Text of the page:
The best show I went to last year wasn’t at some large concert hall or at a festival; it was at a small bar in Chicago. My girlfriend and I got there early to get a good spot to see the headliner Girlpool and planned on just mingling until they went on. I was so involved in a conversation that I hadn’t even noticed the opening band, Snail Mail, had set up but the moment they started playing I was transfixed.
This was mainly due to the voice of singer-songwriter Lindsey Jordan. At only 17 she had such a command of her voice that it rendered that entire bar speechless. Her songs were long and winding tales of teenage love and heartbreak that had a depth most of her older contemporaries couldn’t match. It was clear in that moment that Jordan was on the cusp of something grand, and with the release of her debut album, Lush, it was a pleasure to see her get there.
At the forefront of Snail Mail’s music is Jordan’s voice and writing and thankfully that remains of the case for Lush. Across these ten tracks, Jordan sounds more in control than she did on her EP, Habit, delivering more confident vocals and songwriting. And with most of the songs pushing the five-minute mark, it’s easy to get lost in the worlds Jordan paints.
Lead single “Pristine” is a great example of the power of the album, the song feels like one of those late night car rides where you lay it all on the line. Jordan sings of an ex-lover and her numbness to the “same party every weekend” and gives every word a weight to them that makes the listener feel a friend that she’s confiding in.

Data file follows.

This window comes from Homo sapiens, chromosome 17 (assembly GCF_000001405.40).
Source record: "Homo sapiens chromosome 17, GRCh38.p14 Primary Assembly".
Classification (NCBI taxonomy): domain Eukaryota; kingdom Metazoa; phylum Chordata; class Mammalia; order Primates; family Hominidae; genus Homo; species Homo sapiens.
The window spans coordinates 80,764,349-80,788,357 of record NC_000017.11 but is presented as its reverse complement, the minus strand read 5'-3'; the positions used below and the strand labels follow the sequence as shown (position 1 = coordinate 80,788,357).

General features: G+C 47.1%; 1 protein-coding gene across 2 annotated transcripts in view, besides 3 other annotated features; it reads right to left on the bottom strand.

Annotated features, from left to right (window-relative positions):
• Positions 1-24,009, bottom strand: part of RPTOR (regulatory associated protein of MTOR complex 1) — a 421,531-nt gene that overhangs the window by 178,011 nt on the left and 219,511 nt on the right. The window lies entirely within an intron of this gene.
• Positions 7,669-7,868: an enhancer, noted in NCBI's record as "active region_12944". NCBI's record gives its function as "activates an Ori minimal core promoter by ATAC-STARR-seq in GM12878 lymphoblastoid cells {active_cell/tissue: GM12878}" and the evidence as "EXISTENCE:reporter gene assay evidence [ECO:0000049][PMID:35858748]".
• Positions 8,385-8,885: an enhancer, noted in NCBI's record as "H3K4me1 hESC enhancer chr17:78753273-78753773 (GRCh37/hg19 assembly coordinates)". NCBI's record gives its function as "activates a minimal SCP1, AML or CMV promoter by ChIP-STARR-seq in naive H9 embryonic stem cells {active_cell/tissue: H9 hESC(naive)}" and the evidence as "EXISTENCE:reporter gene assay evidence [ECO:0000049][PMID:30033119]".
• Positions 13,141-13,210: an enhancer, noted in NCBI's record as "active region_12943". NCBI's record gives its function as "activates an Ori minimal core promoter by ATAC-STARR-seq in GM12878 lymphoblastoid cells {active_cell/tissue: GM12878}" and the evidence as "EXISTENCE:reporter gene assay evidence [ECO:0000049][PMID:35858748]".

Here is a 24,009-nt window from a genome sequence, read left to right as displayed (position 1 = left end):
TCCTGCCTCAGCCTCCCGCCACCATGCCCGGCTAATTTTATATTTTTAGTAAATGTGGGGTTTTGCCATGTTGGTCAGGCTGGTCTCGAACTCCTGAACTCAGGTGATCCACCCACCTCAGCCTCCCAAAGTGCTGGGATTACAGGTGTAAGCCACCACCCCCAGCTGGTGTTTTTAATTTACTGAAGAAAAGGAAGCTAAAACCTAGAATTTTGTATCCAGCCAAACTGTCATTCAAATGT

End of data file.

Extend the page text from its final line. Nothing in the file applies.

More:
Then there is the absolutely gorgeous album centerpiece “Let’s Find An Out” which is a summer heartbreak jam that finds Jordan begging for a chance to start again with someone. And it speaks to the strength of Jordan’s writing that we really buy into what she’s saying. Because it’s easy to see where these songs could fall into teenage melodrama, but Jordan truly believes in her words and in turn so do we.
A song like “Heat Wave” especially benefits from this, Jordan sings about moving on from a heartbreak but pushing back from every step forward she takes. She also hopes for the best for her ex-lover singing, “I hope whoever it is holds their breath around you, cause I know I did.” It’s a beautiful sentiment and shows a level of maturity that sets Jordan apart from other writers.
It helps then that the music around Jordan has also matured, with a better recording set up these songs are able to really come into their own. From the harmonies on “Deep Sea” to the artful fingerpicking on “Speaking Terms” it’s nice to hear Snail Mail coming into their own as a band.
The most notable change is on the song “Stick” which is actually an older song rerecorded for Lush. This newer version feels meatier with Jordan’s voice coming out stronger, but also the drums and guitar having more of a presence. It takes what was a pretty good song and turns it into an emotional powerhouse that will leave you feeling misty-eyed.
Lush isn’t a completely flawless record though, some of the songs do stretch their run times a little too long and the closer “Anytime” doesn’t send the record off with the emotional high it demands. But for a first-time effort, Jordan succeeds in making a place for herself in the conversation of current indie greats. Just like the album’s title. Jordan’s world is lush and full of feeling, and this first glimpse is one I’ll be returning to.
Lush is out now on Matador Records.